Why are autistic people characterised as robotic and unfeeling, emotionless? Over the last few months our lives have been conducted according to big lad's emotions. As soon as he walks through the door I know how he is feeling, in fact, sometimes it seems like he is drowning in his emotions!
Far from failing to feel, he appears to feel too much. Autistic people tend to express their emotion in a different way and can have problems identifying feelings but anyone who lives with an autistic person will tell you that they do feel, passionately!
Emotions are often described as the things that make us human, so Isn't it time we stop dehumanising autistic people and challenge this unhelpful stereotype?
The six basic emotions are; happiness, surprise, fear, sadness, disgust and anger. There are over 600 words in English to describe them and apparently we use over 42 muscles in our faces to express them. It is no surprise then that many people need support in order to identify emotions.
Through therapy and time the big lad has learned to give examples of his feelings e.g. I feel happy when I play on the computer. We have played recognising emotions games, on the ipad, made crazy emotion photographs of the big lad and we have perfected the sentence; I understand you are feeling sad/cross/frustrated/etc so that he is beginning to identify these emotions himself.
But he still gets confused sometimes!
He needs to learn techniques to help him work through his emotions. His therapist gave us an emotional thermometer tool, to use at the end of the day, which helps him unwind and sleep as he has filed his emotions away.
Dialectical Behavioural Therapy established the concept of the "wise mind," It is having the ability to step back from our emotion and reason with it or use reason to calm emotion down. However, in an argument many neurotypical adults loose the ability to reason.
Who hasn't wished they could take back a comment made in the heat of an argument? Are emotional problems triggered by our stress response?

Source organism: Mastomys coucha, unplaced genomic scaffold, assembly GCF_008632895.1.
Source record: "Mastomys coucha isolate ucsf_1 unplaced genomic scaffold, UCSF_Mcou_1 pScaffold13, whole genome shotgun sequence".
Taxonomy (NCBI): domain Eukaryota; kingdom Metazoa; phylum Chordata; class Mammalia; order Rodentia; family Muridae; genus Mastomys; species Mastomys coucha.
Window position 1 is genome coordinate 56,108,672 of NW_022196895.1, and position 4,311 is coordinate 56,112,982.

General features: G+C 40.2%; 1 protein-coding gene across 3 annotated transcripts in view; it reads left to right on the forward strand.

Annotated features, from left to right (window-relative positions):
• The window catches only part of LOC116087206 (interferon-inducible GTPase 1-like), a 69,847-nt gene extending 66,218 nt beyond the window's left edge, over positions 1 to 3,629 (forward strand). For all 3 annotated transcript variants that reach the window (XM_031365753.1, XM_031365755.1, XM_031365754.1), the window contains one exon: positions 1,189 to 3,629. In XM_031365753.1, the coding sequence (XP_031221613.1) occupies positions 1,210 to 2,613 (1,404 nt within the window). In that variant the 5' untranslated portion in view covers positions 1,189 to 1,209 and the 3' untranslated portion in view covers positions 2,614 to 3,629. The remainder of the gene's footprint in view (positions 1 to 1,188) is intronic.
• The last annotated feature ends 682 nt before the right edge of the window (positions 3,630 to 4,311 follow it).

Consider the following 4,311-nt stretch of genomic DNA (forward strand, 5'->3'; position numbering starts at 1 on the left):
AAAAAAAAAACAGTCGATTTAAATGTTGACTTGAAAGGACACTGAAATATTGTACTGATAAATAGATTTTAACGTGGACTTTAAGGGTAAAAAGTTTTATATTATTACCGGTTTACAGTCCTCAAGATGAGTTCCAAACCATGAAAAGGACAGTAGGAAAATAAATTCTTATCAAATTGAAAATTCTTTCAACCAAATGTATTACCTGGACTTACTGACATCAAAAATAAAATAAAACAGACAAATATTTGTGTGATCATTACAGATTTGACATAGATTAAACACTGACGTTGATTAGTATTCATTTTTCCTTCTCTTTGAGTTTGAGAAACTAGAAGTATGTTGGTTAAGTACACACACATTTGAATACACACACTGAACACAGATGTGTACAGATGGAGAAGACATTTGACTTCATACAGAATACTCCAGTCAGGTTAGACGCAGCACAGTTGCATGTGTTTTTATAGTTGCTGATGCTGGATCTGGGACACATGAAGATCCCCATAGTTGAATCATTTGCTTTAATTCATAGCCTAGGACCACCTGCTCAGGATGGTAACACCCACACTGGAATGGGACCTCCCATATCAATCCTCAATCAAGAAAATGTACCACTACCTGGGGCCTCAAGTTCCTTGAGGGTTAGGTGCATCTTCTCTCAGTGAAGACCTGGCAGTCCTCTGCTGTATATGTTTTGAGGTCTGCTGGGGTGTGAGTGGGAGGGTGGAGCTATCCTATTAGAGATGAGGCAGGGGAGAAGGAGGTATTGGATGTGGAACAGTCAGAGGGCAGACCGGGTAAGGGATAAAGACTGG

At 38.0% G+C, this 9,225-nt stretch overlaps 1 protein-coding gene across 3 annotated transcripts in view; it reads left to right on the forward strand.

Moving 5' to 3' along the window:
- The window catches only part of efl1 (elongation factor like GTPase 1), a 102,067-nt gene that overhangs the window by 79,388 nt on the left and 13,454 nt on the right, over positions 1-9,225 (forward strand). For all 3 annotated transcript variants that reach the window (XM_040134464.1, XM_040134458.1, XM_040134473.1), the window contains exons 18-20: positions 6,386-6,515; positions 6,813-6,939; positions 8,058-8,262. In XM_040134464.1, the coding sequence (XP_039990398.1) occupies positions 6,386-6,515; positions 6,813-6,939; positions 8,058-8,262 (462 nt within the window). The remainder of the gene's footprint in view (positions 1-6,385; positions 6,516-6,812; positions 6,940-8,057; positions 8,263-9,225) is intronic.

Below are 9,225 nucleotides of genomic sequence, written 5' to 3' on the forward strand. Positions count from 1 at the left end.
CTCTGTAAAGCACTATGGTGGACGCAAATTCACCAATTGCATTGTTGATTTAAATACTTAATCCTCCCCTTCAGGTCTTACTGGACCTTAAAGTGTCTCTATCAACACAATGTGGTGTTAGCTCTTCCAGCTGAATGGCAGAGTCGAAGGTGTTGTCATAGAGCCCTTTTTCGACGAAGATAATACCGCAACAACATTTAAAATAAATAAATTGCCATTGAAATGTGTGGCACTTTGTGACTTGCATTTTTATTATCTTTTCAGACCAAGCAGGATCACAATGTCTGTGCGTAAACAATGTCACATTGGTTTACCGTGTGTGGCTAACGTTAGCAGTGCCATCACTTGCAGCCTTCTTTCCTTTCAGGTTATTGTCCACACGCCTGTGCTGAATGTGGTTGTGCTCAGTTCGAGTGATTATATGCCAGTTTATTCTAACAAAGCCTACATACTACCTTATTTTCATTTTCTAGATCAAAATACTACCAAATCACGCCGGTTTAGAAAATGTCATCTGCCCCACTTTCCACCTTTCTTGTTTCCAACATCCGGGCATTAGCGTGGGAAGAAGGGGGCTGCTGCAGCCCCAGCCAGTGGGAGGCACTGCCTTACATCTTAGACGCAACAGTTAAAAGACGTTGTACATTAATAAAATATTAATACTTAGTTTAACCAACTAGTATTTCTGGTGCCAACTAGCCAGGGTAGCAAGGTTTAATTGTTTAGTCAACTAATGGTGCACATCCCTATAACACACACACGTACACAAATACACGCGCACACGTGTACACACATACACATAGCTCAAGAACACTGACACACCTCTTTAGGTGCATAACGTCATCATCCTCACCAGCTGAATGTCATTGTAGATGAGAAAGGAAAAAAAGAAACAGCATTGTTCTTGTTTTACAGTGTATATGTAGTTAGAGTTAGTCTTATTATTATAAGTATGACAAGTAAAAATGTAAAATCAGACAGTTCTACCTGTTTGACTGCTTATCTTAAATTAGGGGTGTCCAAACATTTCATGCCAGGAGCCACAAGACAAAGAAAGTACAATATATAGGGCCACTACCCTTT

I am a mum not a psychologist but I am certain that there is a link between stress levels and inability to reason. The big lad describes it as his head being full and at these times he either over reacts or shuts down and refuses to acknowledge his feelings.
During 'meltdowns' he can not think logically. We have learned not to try and reason with him at this point but to give him time to calm, to allow his emotions to fade before we talk things through. What is certain is that it is his response to not feeling safe; not really understanding what is expected of him, frustration at missing the point or at experiencing new emotions that he doesn't know how to explain.
Neanderthal man depended on his emotions as responses to danger, they kept him safe. Have the emotions in autistic children failed to develop beyond the cave mans fight or flight level?
At this moment helping the big lad understand his emotions is one of the biggest hurdles that we are facing. He is the polar opposite of the stereotypical robotic autistic person. Instead he appears to have a kaleidoscope of emotions.
We hope that he will begin to pause and use reason more but it takes a lot of time, patience, love and understanding.
I believe that it is not the feeling of the emotion that is missing in my autistic son, rather the ability to reason with or explain it.